Our friends, the Arctic Terns, start swooping down on our heads again. Svavar knows about them as well.
Svavar: These are called “Kria”, because of the sound they make. The way to avoid them is either to carry a stick and swirl it over your head, or lower your head one centimeter lower than your friends (laughs). They are not really angry yet.
Marcel: It seems as they are thinking they are the predominant species – “I protect my eggs, go away”.
Svavar: These are very aggressive. They also defend other birds nesting near them. They are the mothers of the bird world, very protective. I love them. They fly all the way to the south pole and back, every year. They actually lay their eggs on the roof of the factory, so in a way it becomes nature again. Sometimes they shit on you, though.
Apart from local information, I try to tease out some feedback on the Icelandic scene from Svavar.
Marcel: Is there some mainstream, bands with a higher standing in Iceland? Because you said the place here was “underground”? So far, we did not see much competition, also because most musicians are at least acquaintances of each other?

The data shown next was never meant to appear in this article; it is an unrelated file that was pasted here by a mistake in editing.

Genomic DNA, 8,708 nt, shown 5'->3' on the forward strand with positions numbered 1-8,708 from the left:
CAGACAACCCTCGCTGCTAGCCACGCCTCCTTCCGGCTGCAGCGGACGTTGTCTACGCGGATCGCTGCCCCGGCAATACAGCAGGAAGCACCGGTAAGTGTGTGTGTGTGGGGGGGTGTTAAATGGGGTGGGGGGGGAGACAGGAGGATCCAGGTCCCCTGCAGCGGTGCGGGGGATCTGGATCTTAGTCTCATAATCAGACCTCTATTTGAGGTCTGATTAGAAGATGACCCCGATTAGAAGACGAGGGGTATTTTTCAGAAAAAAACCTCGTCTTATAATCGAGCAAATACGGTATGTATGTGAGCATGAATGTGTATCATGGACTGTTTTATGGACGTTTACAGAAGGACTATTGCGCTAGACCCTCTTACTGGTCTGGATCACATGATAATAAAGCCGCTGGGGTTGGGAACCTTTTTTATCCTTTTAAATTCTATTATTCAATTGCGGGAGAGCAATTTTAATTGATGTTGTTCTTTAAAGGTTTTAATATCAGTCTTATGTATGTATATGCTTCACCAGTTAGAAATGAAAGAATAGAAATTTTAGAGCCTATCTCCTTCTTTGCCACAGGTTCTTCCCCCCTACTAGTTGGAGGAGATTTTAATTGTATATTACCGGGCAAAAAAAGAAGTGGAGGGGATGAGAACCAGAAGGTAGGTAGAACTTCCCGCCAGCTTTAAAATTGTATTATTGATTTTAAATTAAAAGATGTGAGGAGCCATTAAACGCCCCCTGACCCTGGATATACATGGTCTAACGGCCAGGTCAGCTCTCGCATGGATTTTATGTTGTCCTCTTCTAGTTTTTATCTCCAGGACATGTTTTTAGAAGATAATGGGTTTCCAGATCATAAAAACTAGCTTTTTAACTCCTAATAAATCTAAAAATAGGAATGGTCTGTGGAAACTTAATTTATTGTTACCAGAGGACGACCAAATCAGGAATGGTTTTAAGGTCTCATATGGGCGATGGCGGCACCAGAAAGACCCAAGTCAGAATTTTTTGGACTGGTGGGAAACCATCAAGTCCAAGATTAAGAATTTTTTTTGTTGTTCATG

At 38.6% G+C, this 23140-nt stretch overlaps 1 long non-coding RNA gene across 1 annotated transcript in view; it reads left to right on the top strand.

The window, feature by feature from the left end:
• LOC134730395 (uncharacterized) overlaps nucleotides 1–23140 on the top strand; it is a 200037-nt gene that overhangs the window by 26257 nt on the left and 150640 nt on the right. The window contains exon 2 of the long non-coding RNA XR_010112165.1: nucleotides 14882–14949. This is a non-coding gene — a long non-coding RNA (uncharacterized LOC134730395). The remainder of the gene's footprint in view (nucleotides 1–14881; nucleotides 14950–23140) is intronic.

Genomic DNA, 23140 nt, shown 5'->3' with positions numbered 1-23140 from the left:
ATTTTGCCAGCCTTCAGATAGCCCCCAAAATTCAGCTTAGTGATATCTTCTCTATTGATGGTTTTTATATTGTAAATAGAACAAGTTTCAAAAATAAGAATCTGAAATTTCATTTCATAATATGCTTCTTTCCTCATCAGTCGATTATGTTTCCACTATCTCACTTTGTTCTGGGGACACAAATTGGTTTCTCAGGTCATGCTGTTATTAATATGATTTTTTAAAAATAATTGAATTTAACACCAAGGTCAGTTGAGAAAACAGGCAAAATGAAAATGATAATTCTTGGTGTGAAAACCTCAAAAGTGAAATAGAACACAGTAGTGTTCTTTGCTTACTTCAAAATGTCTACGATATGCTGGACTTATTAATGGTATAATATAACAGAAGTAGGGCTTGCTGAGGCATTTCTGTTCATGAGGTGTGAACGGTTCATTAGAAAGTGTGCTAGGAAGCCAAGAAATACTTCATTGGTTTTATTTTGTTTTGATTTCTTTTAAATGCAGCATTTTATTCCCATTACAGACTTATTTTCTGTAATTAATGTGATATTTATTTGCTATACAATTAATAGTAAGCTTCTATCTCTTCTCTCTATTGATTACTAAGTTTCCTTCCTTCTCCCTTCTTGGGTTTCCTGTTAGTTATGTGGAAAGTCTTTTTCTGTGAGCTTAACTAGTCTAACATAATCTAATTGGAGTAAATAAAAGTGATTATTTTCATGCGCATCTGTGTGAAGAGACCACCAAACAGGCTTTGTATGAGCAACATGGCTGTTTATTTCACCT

Svavar: Our market is pretty limited, and very much divided. There’s the electro- and dance-orientated crowd, just wanting to drink and party and drive fast cars and stuff, and they would not appreciate what I do. Most people do have an interest in arts and music though, and this has started to grow. Since the crisis people have started to take it more seriously. The idea that good music should be heard.
Marcel: But as you are an artist that is more touring internationally, are you more away from Iceland than playing here?
Svavar: Ah no, I spent at least eight months here. And I do a lot of work here at home. But I’m aiming at playing more and more abroad, because I don’t want to bore people to death here (laughs). Sometimes it’s hard to get new people to come to your gigs. But when they come, they end up being happy. I like that.
We thank Svavar, who is staying in another house nearby and head back to the hotel. The loud shrieks of the Arctic Terns follow us into the restaurant, where we sit down for a last good-night-coffee before retiring to our room.
This interview belongs to Chapter 9 – Little trip.